LEO: Advertising and Solicitation: Propriety LE Op. 1297


    Advertising and Solicitation: Propriety of Using Self-Laudatory Statements in Radio Advertisement.


    October 19, 1989


    You have submitted a tape recording of your law firm's personal injury advertisement which includes in part such statements as, “if you use our services, you will get the best legal minds . . . getting you the biggest winnings,” (emphasis added). You have asked the Committee to advise you of the propriety of the contents of the advertisement.


    The appropriate and controlling disciplinary rule relative to your inquiry is DR:2-101(A), which provides that a lawyer shall not, on behalf of himself or any other lawyer affiliated with his firm, use or participate in the use of any form of public communication if such communication contains a false, fraudulent, misleading, or deceptive statement or claim. Ethical Consideration 2-8 [EC:2-8] similarly provides as follows:


The proper motivation for commercial publicity by lawyers lies in the need to inform the public of the availability of competent, independent legal counsel. The public benefit derived from advertising depends upon the usefulness of the information provided to the community or the segment of the community to which it is directed. To achieve these objectives, advertising must not be false, fraudulent, misleading or deceptive. Advertising marked by excesses of content, volume, scope or frequency, or which unduly emphasizes unrepresentative biographical information, does not provide that public benefit.


    The Committee has previously opined that, due to the unique and personal nature of legal problems, a lawyer should avoid statements regarding average, minimum or estimated fees which may be deceiving as well as commercial publicity conveying information as to the results previously achieved, general or average solutions, or expected outcomes. Advertisements or claims that convey an impression of the lawyer's astuteness rather than the merits of the claim as determinative of the outcome are similarly deceptive. (See EC:2-10 and LE Op. 1229) The Committee also directs your attention to EC:2-11 which provides in part that the use of extravagant or self-laudatory statements or appeals to fears and emotions made in advertisements could mislead the layperson to whom it is directed and, as such, undermine public confidence in our legal system. The attorney-client relationship should not be established as the result of pressures and deceptions. All lawyers should remain vigilant to prevent deceptive publicity that would cause distrust of the law and lawyers. (See also EC:2-12)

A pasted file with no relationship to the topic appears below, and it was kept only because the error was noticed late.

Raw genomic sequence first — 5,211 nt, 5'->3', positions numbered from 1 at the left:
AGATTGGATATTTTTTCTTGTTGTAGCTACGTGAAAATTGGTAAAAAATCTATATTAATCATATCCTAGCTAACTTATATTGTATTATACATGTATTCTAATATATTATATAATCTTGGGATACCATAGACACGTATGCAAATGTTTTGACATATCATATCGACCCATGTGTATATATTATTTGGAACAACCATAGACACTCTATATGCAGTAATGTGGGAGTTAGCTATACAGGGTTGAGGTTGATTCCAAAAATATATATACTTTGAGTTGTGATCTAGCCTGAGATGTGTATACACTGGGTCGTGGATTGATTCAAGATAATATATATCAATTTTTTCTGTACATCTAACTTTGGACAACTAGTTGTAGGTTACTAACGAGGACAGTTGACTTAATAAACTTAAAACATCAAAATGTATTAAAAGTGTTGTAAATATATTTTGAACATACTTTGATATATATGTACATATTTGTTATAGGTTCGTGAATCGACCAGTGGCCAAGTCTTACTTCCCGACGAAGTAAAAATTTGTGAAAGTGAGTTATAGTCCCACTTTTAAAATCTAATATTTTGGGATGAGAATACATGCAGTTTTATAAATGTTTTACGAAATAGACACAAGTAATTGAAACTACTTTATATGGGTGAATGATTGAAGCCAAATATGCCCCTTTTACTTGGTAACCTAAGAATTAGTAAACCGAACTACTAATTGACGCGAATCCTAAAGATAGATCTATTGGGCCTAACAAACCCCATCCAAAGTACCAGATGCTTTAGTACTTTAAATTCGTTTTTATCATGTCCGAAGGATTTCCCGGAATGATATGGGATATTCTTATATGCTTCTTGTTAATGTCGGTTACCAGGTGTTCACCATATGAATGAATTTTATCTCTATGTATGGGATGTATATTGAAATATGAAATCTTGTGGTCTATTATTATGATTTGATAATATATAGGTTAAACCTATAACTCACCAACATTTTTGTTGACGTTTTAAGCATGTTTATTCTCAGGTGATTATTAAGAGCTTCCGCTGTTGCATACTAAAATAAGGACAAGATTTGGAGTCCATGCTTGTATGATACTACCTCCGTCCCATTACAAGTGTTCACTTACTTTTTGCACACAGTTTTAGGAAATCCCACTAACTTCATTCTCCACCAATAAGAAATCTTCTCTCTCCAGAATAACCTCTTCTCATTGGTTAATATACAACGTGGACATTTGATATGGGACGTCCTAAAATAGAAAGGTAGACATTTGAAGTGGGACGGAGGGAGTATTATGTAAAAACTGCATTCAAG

The Committee opines that the use of such claims as “the best lawyers” and “the biggest earnings” in the context of the instant tape recorded advertisement or in any form of public communication of a general nature which is not supported by factual assertions may be violative of DR:2-101(A) and the applicable ethical considerations. The Committee cautions that such statements are generally perceived as merely self-aggrandizement and are not in the public interest. Thus they should be avoided by members of the Virginia State Bar.


    Committee Opinion October 19, 1989




See also LE Op. 1321, and LE Op. 1425


LEO: Advertising and Solicitation: Propriety, LE Op. 1297 (1989)